Roger L. Anderson, an enlisted man in the military, and his wife, Karen R. Jones-Anderson, who also was enlisted, bought counterfeit degrees from Texas A&M – one of 66 legitimate universities whose diplomas were copied and sold by the Spokane diploma mill. With their degrees, they became officers but now may face courts-martial or ouster from the military.

Bogus college degrees were purchased by Marilyn Clark Kennedy, who worked as director of health services for the Barstow, Calif., School District, and Bruce Yampolski, director of operations for the Department of Health in St. Louis, Mo.

John G. Simmers, employed by Virginia’s Department of Corrections, paid $2,682 for three degrees. It couldn’t be confirmed if he used the degrees for job promotions, pay increases or a boost in retirement checks.

In the education field, Bart G. Anderson, superintendent of a school district in Columbus, Ohio, bought a doctoral degree in public administration, and Douglas Lane Gill, who worked as an ROTC instructor for the Norwalk Public Schools in Bridgeport, Conn., bought two degrees. Investigators are attempting to determine whether Gill was reimbursed by the federal government for the $1,431 he paid for his advanced education.

Remah Moustafa Ahmed Kamel, a 43-year-old Saudi Arabian, bought degrees in obstetrics and gynecology, but investigators don’t know whether he’s practicing in those medical fields in his home country.

“No one is looking at any of the foreign purchasers to see what they’re doing with these degrees,” one law enforcement source said.

Jim McDevitt, the U.S. attorney for Eastern Washington who had refused to release the buyers’ list, expressed only mild displeasure Monday when told the list was in the public domain.

“We did not release the list because it was our legal obligation not to release it, and I stand by that decision,” McDevitt said when reached at a conference in Sun Valley, Idaho.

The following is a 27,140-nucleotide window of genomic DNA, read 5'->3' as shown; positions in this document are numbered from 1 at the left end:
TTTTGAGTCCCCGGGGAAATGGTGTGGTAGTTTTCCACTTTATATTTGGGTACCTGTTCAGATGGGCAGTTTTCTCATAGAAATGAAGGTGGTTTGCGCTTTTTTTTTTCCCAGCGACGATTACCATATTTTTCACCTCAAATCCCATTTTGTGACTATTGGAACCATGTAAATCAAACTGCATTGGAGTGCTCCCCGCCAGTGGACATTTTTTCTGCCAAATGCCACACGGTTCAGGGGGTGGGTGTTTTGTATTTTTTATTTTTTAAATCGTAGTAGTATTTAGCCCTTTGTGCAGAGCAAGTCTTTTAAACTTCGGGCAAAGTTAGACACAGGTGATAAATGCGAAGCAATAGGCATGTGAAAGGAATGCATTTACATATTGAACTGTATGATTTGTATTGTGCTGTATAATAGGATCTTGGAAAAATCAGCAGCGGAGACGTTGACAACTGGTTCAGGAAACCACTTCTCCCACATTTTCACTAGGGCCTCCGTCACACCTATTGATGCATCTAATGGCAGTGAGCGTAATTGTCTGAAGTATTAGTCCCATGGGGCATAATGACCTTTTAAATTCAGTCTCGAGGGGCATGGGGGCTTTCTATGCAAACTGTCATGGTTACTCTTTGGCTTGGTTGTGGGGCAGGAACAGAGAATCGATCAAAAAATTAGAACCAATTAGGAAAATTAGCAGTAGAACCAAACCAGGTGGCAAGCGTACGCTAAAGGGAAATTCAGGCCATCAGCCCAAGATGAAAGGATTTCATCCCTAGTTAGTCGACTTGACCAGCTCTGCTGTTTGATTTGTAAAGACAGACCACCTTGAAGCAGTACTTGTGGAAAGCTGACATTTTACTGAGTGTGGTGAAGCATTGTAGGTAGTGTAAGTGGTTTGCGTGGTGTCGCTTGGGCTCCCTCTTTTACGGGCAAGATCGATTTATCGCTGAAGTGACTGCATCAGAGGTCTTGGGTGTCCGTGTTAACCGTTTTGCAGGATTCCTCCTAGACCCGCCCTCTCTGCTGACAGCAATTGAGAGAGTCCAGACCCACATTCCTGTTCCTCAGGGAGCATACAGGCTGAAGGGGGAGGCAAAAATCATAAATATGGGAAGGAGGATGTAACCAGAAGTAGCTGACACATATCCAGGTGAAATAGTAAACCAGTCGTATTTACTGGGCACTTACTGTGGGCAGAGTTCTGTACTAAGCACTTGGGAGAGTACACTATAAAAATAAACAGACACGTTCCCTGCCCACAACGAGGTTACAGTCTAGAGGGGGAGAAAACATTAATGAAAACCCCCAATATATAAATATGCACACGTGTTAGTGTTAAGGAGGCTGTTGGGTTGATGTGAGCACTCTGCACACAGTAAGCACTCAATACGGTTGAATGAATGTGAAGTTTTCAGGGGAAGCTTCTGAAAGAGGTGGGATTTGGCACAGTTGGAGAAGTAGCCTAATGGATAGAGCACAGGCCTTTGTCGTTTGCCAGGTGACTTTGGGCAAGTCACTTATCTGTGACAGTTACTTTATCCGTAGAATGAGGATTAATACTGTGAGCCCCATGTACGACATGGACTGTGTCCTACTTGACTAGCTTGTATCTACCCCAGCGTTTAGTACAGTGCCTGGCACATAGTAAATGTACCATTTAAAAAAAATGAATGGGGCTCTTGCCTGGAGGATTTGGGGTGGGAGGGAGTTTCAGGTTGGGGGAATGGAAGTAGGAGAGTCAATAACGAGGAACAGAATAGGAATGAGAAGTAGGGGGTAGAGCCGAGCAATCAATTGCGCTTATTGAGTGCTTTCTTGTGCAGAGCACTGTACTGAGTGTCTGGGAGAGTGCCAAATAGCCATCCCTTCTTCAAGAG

Investigators who worked Operation Gold Seal are in the process of forwarding the list to all 50 state attorneys general and various other agencies, including the Washington State Department of Health.

“There’s a leak in every system,” McDevitt said when asked if he was surprised that the list was on the newspaper’s Web site.

The reluctance of the Justice Department to prosecute at least some additional buyers may soon change.

The U.S. Department of Homeland Security, it was learned Monday, is considering pursuing charges against an estimated 300 federal employees who bought bogus or counterfeit degrees.

Investigators are considering using a federal law that allows them to charge individuals who have fraudulently obtained credentials giving them access to or jobs in U.S. government facilities.

“There are a number of different public safety concerns out there,” one source said.

Reached in Seattle on Monday, Homeland Security spokeswoman Lorie Dankers said, “We’re aware of this issue, and we will take the appropriate action, but because it’s an ongoing investigation, I cannot discuss the specifics with you at this time.”

Some numbers gleaned from the list of 9,612 names of people who bought counterfeit or bogus degrees and certificates from Spokane-based diploma mills:

•Anthony McGugan, of Barnegat, N.J., spent $24,088 on 16 different degrees and certificates between 1983 and 2002, including a doctor of theology, a masters of theology in systematic theology, a Master of Social Work in addiction counseling, bachelor’s degrees in human services and biblical studies, and certificates in addiction therapy, family and youth counseling, ministry education, Christian education, interpersonal relationships, addiction counseling, professional counseling, substance abuse counseling and social development. That was twice as many degrees and certificates as anyone else on the list.

•Randall Dale McVay, of Washington, D.C., and Thurman Towry, who has no address in the list, each bought eight degrees or certificates. Towry bought a Ph.D, certificates indicating an associate professorship and a full professorship in business administration, and multiple degrees in business administration.

•McVay, who was a senior official at Bolling Air Force Base, bought a Ph.D. in management and a Ph.D. in occupational health, and certificates in project management, production management and organizational management.

•Four people bought seven degrees or certificates; 10 bought six degrees or certifcates; 22 bought five degrees or certificates; and 76 bought four.

•Of the 9,612 purchasers, 826 bought at least one Ph.D. and 41 bought two doctorates. •Some of those doctorates were awarded in health-related fields, including at least two naturopathic doctorates, two doctorates in naturopathic medicine, one Ph.D. in medicine and one “medical” Ph.D. An Australian bought a Ph.D. in natural and nutritional sciences. A customer without a listed address bought a Ph.D. in molecular medicine. Another customer, also without an address listed in the database, bought a Ph.D. in veterinary medicine and epidemiology, and a Master of Science in veterinary clinical medicine.

Staff writer John Stucke contributed to this report. Bill Morlin can be reached at billm@spokesman.com. Jim Camden can be reached at jimc@spokesman.com.